In this interview, that I've used in two recent keynotes on creativity and failure, Zacharias makes the point that listening to a concert is one of the rare moments in our lives where we can concentrate on just one thing, without interruption. Much like deep thinking or learning, interruptions by phone rings (or bell rings in school) are catastrophic for our projects and ideas.
In this instance, it was just too much. On the up side, Zacharias says, after such an interruption, the audience is even more attuned to what is going on, on the stage.
But not all interruptions need to be treated with the same disdain:
I love the shrug at the end, a realisation that something simple and playful can diffuse the potential blot on a whole performance.
In teaching, it's easy to let interruptions get in the way of our thinking. We respond with anger, frustration, telling offs... But it is the regular interruptions to our thinking - the bell, the timetable, the examination - that risk being the biggest incumbrance to sustainable levels of creativity and deep thinking of school students the world over.
10 years ago, I might have been amongst the masses to point out that the bell, the timetable and the examination are all thrust upon me, as a teacher, and that I have no chance of controlling them merely in the name of creativity. Today, however, I know that teachers can achieve so much more if they design their way out of it. I've just come off a call with educators at Nanjing International School where, in preparing and prototyping ideas for a new strategy:
All of these have come as a result of the school working as a whole, with design thinking mindsets along the way, to think differently about learning, to make learning happen from the point of view of what works for the student, more than what works for reinforcing the existing system.
Less of the status quo can only ever be a good thing...
I should finish by pointing to the encore of Zacharias, where his playfulness is finally visible.
Kurt Vonnegut, writer and famous speech giver at US university graduation ceremonies, made this point to one group of soon-to-be-non-students: If this isn't nice, I don't know what is.
It is the end of a story about his grandpa who, on a summer's afternoon, would find the shade of a tree under which he could rest with a glass of homemade lemonade. The family didn't have a lot of cash, the grandpa worked hard every day of his life, but no matter how relentless the day-to-day was, he would always repeat this phrase as a reminder to those around him that, at the end of the day, this is all still amazing to be part of.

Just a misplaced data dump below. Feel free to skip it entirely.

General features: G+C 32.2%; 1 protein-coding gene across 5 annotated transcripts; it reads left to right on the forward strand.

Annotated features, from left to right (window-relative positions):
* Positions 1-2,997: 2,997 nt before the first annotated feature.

This kind of optimism, as you might call it, can often disappear in a flash in the busy-ness of business or school. Things become impossible, hardgoing, relentless(ly difficult). And the reasons we give for that busyness nearly always involve someone or something else - the system, the job, the weather...
For many years, people would ask the salutary "how are you?" and my answer was a stock one: "I'm tired."
It was my wife who pointed it out to me, presumably because everyone else was too polite to express their boredom with my reply. The fact is, most people feel tired most of the time, until they make a switch in their life. That switch is deciding that the only person who can turn that frown upside down, who can make crazy stuff happen (or attempt to, and enjoy the process), is you. And in Vonnegut's case, that switch came from saying out loud the one phrase that brings us back to the good elements in what we or our team or our family is doing at any given moment: If this isn't nice, I don't know what is.
The relationship to doing better at our work is there, too. Dylan Wiliam points out that too much teacher development resembles the doctor's surgery: let's find out what's wrong with you and work on fixing that. Instead, the research shows us, we should really be finding out what we're already doing well in and then build on that good practice to become experts in it.
It makes sense, for at that point we really can say to ourselves: If this isn't nice, I don't know what is?
Likewise, when as a Twitterer or blogger your inner snark chooses to pick over the rights, wrongs, exactitudes or impressions given by others who have chosen to write for an audience, hold him back and ask yourself: If this isn't nice, I don't know what is.
It's a great phrase. It doesn't ask "if this isn't expert / the best / the most bombastic experience of my life, I don't know what is?". It merely asks if things are not 'nice', a word I was always taught to avoid but for which there is a specific, useful purpose for us all in the midst of the busyness that can get in the way of really enjoying, embracing and smiling through the one precious life with which we can make a difference.
A confession: our team at NoTosh has had blog guilt for years, and we keep having tense conversations about why we can't better share the amazing work the team and our clients get up to.
We developed a new website two years ago, with a flurry of writing, but haven't updated it half as much as we'd want to. We all have our own individual blogs which we update when... we have a holiday. If our time is not spent in the high energy, high adrenalin of engaging with thousands of teachers at an event, or the intensity of one business leader over the table, it is in the deep troughs of loneliness and boredom that come with sitting on planes for hours, or facing off the computer screen at the home office.
Well, I know one thing: a good idea never came out of a computer. Great ideas come out of people's heads, and they come from experiences that have provoked them, jarred them, annoyed them, made them laugh or made them cry. The most vibrant of these experiences are not found on our Facebook walls; they are in the world around us.